Different cultures have been counting in bases other than base-10 for all of human history.
Yes, the actual article discusses that.
The article, however, is remarkably weak in support for the hypothesis that the people of Mangareva (the "tiny Pacific island" mentioned) actually used binary arithmetic, since in fact it doesn't give any evidence at all that they actually used binary arithmetic. What it says is they have number words for three binary powers of ten:paua for 20; tataua for 40; and varu for 80.
The jump from there to "thus clearly they invented binary arithmetic" is speculation. They state that none of the islanders use binary arithmetic now, and there's no record they once did-- just those words for binary-multiples-of-ten.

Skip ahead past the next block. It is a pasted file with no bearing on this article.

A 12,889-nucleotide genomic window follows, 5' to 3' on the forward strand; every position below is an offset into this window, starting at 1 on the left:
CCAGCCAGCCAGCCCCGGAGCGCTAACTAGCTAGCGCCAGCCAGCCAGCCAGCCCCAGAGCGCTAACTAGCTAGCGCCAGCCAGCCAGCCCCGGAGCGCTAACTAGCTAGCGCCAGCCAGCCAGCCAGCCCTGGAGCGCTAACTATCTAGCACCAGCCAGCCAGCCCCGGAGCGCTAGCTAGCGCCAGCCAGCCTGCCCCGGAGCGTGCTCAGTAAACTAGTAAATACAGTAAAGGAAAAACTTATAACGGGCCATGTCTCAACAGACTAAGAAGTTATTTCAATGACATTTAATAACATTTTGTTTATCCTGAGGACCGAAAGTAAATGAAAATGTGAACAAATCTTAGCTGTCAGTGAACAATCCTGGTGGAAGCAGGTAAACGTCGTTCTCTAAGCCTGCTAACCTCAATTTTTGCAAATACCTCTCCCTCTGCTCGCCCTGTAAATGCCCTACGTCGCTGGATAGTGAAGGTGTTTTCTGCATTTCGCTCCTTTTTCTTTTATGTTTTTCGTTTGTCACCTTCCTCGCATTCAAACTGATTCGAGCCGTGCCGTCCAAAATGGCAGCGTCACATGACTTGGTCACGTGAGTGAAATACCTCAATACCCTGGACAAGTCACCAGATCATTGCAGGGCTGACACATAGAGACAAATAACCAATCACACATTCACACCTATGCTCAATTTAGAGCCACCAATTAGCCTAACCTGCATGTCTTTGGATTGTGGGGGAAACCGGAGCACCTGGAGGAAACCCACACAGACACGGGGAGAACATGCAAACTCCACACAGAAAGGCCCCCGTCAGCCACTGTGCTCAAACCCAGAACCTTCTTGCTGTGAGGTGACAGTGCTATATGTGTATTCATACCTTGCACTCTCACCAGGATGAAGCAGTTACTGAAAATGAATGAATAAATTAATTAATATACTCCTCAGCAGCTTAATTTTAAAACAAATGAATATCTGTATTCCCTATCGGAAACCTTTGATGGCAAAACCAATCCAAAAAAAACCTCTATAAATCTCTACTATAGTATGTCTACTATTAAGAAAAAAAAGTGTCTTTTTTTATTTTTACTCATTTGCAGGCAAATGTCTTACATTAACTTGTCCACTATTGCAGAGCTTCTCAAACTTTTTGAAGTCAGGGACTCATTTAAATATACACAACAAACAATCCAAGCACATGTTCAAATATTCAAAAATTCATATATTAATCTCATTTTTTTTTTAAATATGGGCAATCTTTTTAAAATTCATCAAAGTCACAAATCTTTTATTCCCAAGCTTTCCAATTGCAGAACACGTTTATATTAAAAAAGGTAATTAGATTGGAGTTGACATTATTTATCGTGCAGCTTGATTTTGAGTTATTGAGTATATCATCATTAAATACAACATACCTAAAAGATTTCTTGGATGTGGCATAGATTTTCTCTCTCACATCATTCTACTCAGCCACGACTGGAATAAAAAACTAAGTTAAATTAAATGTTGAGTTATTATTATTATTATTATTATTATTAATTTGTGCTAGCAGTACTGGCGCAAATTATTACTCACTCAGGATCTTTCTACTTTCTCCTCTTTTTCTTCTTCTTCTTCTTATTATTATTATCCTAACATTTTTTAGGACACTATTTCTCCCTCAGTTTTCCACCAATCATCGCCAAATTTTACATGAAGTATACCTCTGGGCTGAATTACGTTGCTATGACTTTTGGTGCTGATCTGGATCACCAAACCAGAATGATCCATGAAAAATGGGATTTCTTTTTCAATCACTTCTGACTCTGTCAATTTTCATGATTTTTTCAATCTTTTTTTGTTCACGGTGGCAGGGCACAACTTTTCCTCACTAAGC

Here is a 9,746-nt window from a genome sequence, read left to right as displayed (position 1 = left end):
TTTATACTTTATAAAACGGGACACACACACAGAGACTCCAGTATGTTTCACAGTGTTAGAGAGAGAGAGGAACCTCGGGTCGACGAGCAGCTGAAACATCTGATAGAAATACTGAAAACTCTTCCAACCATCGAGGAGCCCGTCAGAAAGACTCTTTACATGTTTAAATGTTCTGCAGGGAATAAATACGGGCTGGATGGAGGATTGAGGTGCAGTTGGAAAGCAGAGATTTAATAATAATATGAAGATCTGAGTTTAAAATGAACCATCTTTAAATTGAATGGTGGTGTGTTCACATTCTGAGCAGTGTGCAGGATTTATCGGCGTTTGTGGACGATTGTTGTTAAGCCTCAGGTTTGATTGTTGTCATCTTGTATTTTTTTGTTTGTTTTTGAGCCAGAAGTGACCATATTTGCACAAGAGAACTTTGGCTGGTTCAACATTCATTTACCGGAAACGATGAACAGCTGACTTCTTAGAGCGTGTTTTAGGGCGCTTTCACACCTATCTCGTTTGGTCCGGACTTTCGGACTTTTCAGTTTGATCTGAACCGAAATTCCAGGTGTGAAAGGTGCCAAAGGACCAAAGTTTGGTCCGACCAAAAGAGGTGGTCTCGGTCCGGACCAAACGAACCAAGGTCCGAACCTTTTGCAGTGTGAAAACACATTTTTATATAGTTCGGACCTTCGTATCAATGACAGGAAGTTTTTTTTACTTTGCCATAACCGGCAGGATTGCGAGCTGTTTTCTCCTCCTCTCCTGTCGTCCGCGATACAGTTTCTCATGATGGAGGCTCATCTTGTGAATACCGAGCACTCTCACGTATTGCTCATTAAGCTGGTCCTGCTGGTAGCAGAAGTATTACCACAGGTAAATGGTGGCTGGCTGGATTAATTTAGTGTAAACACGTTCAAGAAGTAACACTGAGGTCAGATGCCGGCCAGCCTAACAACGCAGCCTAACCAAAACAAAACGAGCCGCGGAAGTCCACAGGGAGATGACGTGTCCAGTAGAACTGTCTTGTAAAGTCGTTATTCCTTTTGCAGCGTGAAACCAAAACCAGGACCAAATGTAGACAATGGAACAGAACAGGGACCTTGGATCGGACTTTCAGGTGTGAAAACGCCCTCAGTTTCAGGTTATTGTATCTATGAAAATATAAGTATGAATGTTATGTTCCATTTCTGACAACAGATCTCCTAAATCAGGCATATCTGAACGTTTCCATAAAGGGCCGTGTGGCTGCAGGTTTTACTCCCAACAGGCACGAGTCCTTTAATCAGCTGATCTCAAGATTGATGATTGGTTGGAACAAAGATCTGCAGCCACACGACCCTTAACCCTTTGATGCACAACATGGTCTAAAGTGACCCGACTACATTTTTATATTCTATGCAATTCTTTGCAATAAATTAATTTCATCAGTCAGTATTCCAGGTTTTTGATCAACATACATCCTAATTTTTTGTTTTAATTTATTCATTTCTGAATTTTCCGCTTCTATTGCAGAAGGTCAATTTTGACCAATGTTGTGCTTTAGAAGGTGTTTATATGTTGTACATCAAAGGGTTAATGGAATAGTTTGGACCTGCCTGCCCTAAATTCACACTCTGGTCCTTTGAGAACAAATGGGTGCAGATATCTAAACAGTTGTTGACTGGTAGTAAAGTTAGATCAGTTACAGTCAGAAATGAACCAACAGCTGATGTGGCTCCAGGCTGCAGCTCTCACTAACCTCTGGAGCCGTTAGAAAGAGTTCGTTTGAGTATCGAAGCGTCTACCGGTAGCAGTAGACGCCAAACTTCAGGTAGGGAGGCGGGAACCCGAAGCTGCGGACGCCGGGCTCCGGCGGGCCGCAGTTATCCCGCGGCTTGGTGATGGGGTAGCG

Of course a gentleman in the 18th century wasn't the first to use binary.... that's preposterous.
I don't know what is "of course" about that statement. There doesn't seem to be any evidence of anybody using binary before then. Maybe somebody did, but it seen they didn't tell anybody.